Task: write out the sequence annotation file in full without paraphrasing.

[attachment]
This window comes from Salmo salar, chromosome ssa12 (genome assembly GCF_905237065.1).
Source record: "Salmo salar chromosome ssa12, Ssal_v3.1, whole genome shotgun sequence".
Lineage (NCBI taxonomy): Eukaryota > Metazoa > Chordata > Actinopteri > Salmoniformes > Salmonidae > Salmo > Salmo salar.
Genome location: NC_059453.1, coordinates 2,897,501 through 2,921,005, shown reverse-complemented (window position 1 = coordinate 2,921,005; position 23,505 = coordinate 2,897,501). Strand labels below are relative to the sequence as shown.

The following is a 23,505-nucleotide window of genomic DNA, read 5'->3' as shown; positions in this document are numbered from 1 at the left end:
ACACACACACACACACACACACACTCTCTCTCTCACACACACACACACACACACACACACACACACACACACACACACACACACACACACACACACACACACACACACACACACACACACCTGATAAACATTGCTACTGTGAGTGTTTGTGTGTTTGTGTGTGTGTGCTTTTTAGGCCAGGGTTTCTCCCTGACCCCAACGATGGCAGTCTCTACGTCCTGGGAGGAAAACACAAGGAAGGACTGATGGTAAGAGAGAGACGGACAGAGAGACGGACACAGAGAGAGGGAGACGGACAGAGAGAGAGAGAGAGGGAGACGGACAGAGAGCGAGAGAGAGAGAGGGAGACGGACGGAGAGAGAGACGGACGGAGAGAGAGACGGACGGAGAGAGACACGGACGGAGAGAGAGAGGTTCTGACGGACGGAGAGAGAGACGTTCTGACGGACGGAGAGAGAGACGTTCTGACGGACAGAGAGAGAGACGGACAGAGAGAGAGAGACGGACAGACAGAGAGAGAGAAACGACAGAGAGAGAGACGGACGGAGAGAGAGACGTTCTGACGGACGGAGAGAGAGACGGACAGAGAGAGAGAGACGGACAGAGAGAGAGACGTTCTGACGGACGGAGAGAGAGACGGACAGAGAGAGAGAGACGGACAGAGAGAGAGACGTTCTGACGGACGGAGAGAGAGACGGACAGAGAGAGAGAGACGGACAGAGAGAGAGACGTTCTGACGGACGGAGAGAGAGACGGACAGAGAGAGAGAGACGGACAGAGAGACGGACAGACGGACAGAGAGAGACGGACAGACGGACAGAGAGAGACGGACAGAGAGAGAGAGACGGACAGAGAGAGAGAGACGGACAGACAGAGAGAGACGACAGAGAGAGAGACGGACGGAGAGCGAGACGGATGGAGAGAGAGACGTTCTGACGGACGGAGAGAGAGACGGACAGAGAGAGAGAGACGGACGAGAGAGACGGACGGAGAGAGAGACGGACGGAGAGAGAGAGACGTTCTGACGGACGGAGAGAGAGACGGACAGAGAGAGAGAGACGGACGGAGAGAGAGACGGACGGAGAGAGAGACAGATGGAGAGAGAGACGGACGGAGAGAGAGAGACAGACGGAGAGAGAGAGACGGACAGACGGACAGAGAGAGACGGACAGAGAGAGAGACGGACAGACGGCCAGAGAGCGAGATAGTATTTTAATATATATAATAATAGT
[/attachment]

This window comes from Salmo salar, chromosome ssa12 (genome assembly GCF_905237065.1).
Source record: "Salmo salar chromosome ssa12, Ssal_v3.1, whole genome shotgun sequence".
Lineage (NCBI taxonomy): Eukaryota > Metazoa > Chordata > Actinopteri > Salmoniformes > Salmonidae > Salmo > Salmo salar.
Genome location: NC_059453.1, coordinates 2,897,501 through 2,921,005, shown reverse-complemented (window position 1 = coordinate 2,921,005; position 23,505 = coordinate 2,897,501). Strand labels below are relative to the sequence as shown.

The following is a 23,505-nucleotide window of genomic DNA, read 5'->3' as shown; positions in this document are numbered from 1 at the left end:
ACACACACACACACACACACACACTCTCTCTCTCACACACACACACACACACACACACACACACACACACACACACACACACACACACACACACACACACACACACACACACACACACACCTGATAAACATTGCTACTGTGAGTGTTTGTGTGTTTGTGTGTGTGTGCTTTTTAGGCCAGGGTTTCTCCCTGACCCCAACGATGGCAGTCTCTACGTCCTGGGAGGAAAACACAAGGAAGGACTGATGGTAAGAGAGAGACGGACAGAGAGACGGACACAGAGAGAGGGAGACGGACAGAGAGAGAGAGAGAGGGAGACGGACAGAGAGCGAGAGAGAGAGAGGGAGACGGACGGAGAGAGAGACGGACGGAGAGAGAGACGGACGGAGAGAGACACGGACGGAGAGAGAGAGGTTCTGACGGACGGAGAGAGAGACGTTCTGACGGACGGAGAGAGAGACGTTCTGACGGACAGAGAGAGAGACGGACAGAGAGAGAGAGACGGACAGACAGAGAGAGAGAAACGACAGAGAGAGAGACGGACGGAGAGAGAGACGTTCTGACGGACGGAGAGAGAGACGGACAGAGAGAGAGAGACGGACAGAGAGAGAGACGTTCTGACGGACGGAGAGAGAGACGGACAGAGAGAGAGAGACGGACAGAGAGAGAGACGTTCTGACGGACGGAGAGAGAGACGGACAGAGAGAGAGAGACGGACAGAGAGAGAGACGTTCTGACGGACGGAGAGAGAGACGGACAGAGAGAGAGAGACGGACAGAGAGACGGACAGACGGACAGAGAGAGACGGACAGACGGACAGAGAGAGACGGACAGAGAGAGAGAGACGGACAGAGAGAGAGAGACGGACAGACAGAGAGAGACGACAGAGAGAGAGACGGACGGAGAGCGAGACGGATGGAGAGAGAGACGTTCTGACGGACGGAGAGAGAGACGGACAGAGAGAGAGAGACGGACGAGAGAGACGGACGGAGAGAGAGACGGACGGAGAGAGAGAGACGTTCTGACGGACGGAGAGAGAGACGGACAGAGAGAGAGAGACGGACGGAGAGAGAGACGGACGGAGAGAGAGACAGATGGAGAGAGAGACGGACGGAGAGAGAGAGACAGACGGAGAGAGAGAGACGGACAGACGGACAGAGAGAGACGGACAGAGAGAGAGACGGACAGACGGCCAGAGAGCGAGATAGTATTTTAATATATATAATAATAGT